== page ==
Have you wondered how student travel could ever make a difference in the world of education? As a teacher, teaching and learning most often is limited to what the imagination can allow within the confines of the walls of a classroom. Some teachers expand their classrooms by holding classes outside, in the library or even with a walk through a park. Perhaps the extension of your classroom is in a creek bed with a microscope. Traveling to sites that you have taught about only extends that classroom even further. Imagine walking through the rotunda of the Nation’s Capitol building where presidents and dignitaries have lain in state.

Imagine the look on the student’s face as they climb the stairs of the Lincoln Memorial or visiting Ford’s Theatre after studying the assassination of one of our great presidents. Experience the joy when a group of students see the Statue of Liberty for the first time or look at the view from atop the Empire State Building. A survey done by Student Youth Travel Association (SYTA), resulted in the following statistics; 88 percent of the students who travel before the age of 18 receive a college degree, eight of 10 had a GPA of 3.0 or higher, and more than 40 percent had GPAs higher than 3.6. In that same survey it was determined that over half the respondents also had an income of $75,000 per year as adults. How can an educational trip make that much difference you ask? You never know what it will be that will spark the inner flame of a person that gives them the desire to direct their ambitions in a new direction. Will it be experiencing history up close and real? Will it be seeing marine biology at work? Or, will it be walking through the halls of a Smithsonian that ignites the flame of a future historian?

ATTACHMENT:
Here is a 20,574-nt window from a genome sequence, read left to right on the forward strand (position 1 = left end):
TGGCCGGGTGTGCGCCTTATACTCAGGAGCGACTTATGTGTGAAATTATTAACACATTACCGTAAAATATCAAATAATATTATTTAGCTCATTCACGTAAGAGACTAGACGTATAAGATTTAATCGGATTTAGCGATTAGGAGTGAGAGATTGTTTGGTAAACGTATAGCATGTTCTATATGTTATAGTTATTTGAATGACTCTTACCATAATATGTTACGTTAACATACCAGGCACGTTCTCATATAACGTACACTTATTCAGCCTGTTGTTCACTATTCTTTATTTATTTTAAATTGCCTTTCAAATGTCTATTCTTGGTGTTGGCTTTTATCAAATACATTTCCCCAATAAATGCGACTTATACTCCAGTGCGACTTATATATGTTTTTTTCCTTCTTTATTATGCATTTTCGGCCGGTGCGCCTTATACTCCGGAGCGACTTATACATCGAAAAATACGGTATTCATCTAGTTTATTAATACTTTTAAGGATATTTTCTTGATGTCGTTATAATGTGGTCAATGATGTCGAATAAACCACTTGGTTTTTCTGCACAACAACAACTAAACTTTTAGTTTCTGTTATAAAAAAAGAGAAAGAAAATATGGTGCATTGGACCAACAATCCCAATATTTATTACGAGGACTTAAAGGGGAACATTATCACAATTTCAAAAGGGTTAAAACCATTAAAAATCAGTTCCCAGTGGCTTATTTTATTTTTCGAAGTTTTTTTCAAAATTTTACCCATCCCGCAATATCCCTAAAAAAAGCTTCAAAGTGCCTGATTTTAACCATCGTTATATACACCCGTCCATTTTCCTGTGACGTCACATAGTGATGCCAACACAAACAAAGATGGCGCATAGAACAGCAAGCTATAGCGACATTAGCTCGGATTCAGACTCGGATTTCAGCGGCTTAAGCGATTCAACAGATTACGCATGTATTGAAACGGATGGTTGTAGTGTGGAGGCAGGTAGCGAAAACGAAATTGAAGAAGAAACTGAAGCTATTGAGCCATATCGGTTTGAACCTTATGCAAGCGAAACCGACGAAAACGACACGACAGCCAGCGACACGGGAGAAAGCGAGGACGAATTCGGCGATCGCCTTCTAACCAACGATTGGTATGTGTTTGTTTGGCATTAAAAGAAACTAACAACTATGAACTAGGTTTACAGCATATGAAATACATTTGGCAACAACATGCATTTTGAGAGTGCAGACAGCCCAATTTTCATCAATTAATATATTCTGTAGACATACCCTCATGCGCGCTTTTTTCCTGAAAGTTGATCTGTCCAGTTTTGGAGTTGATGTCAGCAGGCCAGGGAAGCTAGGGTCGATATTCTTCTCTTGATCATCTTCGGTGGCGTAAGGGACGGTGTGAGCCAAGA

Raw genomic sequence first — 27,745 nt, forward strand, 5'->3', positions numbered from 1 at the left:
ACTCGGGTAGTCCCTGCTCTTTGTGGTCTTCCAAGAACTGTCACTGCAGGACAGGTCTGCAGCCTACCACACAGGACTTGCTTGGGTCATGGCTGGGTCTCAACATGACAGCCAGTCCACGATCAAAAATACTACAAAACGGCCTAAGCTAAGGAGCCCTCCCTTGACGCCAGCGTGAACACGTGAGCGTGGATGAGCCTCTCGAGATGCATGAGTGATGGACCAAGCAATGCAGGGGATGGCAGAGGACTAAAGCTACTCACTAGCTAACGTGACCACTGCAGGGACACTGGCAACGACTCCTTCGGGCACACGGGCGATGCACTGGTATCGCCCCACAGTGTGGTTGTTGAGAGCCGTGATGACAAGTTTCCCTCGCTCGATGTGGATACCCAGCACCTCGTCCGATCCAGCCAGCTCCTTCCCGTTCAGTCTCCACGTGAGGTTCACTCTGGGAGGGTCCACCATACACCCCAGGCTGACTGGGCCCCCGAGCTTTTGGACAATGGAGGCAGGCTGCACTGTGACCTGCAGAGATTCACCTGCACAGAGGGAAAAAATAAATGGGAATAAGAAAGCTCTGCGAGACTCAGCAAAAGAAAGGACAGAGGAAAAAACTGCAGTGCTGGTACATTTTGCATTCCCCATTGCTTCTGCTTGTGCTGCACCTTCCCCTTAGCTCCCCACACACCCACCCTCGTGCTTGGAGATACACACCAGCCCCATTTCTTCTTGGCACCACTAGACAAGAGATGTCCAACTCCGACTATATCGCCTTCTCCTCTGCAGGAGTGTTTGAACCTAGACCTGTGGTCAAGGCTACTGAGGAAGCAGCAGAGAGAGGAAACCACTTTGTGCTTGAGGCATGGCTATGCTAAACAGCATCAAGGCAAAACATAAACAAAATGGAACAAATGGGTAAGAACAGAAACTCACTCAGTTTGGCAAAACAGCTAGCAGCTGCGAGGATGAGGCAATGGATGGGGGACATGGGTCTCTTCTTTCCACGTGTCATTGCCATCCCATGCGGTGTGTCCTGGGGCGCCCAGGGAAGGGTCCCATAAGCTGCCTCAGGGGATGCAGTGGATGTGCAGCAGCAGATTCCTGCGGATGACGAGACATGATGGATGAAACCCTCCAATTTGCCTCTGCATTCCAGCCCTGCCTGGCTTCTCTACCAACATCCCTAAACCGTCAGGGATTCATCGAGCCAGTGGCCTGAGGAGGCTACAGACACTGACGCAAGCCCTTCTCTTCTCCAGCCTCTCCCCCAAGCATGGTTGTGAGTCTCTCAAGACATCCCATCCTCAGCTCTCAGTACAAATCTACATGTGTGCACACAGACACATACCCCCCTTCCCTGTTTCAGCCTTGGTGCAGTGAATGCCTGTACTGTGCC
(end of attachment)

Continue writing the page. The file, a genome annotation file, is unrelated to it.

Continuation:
On a recent tour with a group of “at risk students” a young man traveled to Washington, D.C. for the first time. Keep in mind this young man was at risk of never finishing high school. On the trip home he made the declaration that once he returned to school, he was really going to buckle down at studying. He had decided he wanted to go to law school and practice in Washington D.C. What sparked the big change in attitude? Seeing, experiencing, and finding that spark that lit his flame to achieve greater things than he perceived possible in the little community he came from. Thanks to a teacher who was willing to do the extra work to allow her students an opportunity to broaden their horizons, this young man did, indeed, graduate with his class. Does educational travel matter? It did to this young man, and it can make a difference in the lives of your students as well.

But not all lessons learned from travel can be found in a text book. Some of those lessons are social in nature. Some lessons involve learning how to conduct oneself in unfamiliar territory such as a Broadway show or an elegant restaurant. They learn interaction with others in roommate settings. They experience how to manage money and how to be responsible. It isn’t always just about the destination, but about the experiences learned along the way.

Does student travel make a difference in your classroom? Why not give it a go and see what it does for your class.

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